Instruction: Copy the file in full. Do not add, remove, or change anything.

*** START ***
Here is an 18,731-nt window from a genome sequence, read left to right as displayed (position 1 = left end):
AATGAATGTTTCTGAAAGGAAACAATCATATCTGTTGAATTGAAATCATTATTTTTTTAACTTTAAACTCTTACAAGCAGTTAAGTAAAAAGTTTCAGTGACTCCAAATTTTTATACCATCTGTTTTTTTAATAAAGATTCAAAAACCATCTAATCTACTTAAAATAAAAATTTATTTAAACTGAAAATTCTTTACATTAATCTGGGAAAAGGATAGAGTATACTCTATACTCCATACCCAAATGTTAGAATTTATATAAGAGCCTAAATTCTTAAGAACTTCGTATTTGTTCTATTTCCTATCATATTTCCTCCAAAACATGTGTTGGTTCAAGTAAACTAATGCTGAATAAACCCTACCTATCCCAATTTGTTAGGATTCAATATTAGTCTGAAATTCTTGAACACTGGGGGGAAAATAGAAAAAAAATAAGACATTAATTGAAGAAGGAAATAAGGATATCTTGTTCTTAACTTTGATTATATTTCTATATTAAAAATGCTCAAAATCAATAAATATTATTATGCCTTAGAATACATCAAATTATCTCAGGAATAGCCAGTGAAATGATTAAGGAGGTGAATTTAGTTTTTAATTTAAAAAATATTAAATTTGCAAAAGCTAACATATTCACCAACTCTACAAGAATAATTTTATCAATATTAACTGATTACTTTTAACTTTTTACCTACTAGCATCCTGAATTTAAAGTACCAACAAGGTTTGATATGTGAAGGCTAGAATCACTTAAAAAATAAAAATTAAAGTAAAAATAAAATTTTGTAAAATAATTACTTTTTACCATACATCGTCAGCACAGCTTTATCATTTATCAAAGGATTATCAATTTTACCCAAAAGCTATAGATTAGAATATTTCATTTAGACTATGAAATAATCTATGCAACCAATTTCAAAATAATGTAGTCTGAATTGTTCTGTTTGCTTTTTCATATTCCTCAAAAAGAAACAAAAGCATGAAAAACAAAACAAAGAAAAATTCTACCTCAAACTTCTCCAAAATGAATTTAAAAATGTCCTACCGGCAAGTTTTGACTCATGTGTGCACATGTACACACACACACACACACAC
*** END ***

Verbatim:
Here is an 18,731-nt window from a genome sequence, read left to right as displayed (position 1 = left end):
AATGAATGTTTCTGAAAGGAAACAATCATATCTGTTGAATTGAAATCATTATTTTTTTAACTTTAAACTCTTACAAGCAGTTAAGTAAAAAGTTTCAGTGACTCCAAATTTTTATACCATCTGTTTTTTTAATAAAGATTCAAAAACCATCTAATCTACTTAAAATAAAAATTTATTTAAACTGAAAATTCTTTACATTAATCTGGGAAAAGGATAGAGTATACTCTATACTCCATACCCAAATGTTAGAATTTATATAAGAGCCTAAATTCTTAAGAACTTCGTATTTGTTCTATTTCCTATCATATTTCCTCCAAAACATGTGTTGGTTCAAGTAAACTAATGCTGAATAAACCCTACCTATCCCAATTTGTTAGGATTCAATATTAGTCTGAAATTCTTGAACACTGGGGGGAAAATAGAAAAAAAATAAGACATTAATTGAAGAAGGAAATAAGGATATCTTGTTCTTAACTTTGATTATATTTCTATATTAAAAATGCTCAAAATCAATAAATATTATTATGCCTTAGAATACATCAAATTATCTCAGGAATAGCCAGTGAAATGATTAAGGAGGTGAATTTAGTTTTTAATTTAAAAAATATTAAATTTGCAAAAGCTAACATATTCACCAACTCTACAAGAATAATTTTATCAATATTAACTGATTACTTTTAACTTTTTACCTACTAGCATCCTGAATTTAAAGTACCAACAAGGTTTGATATGTGAAGGCTAGAATCACTTAAAAAATAAAAATTAAAGTAAAAATAAAATTTTGTAAAATAATTACTTTTTACCATACATCGTCAGCACAGCTTTATCATTTATCAAAGGATTATCAATTTTACCCAAAAGCTATAGATTAGAATATTTCATTTAGACTATGAAATAATCTATGCAACCAATTTCAAAATAATGTAGTCTGAATTGTTCTGTTTGCTTTTTCATATTCCTCAAAAAGAAACAAAAGCATGAAAAACAAAACAAAGAAAAATTCTACCTCAAACTTCTCCAAAATGAATTTAAAAATGTCCTACCGGCAAGTTTTGACTCATGTGTGCACATGTACACACACACACACACACAC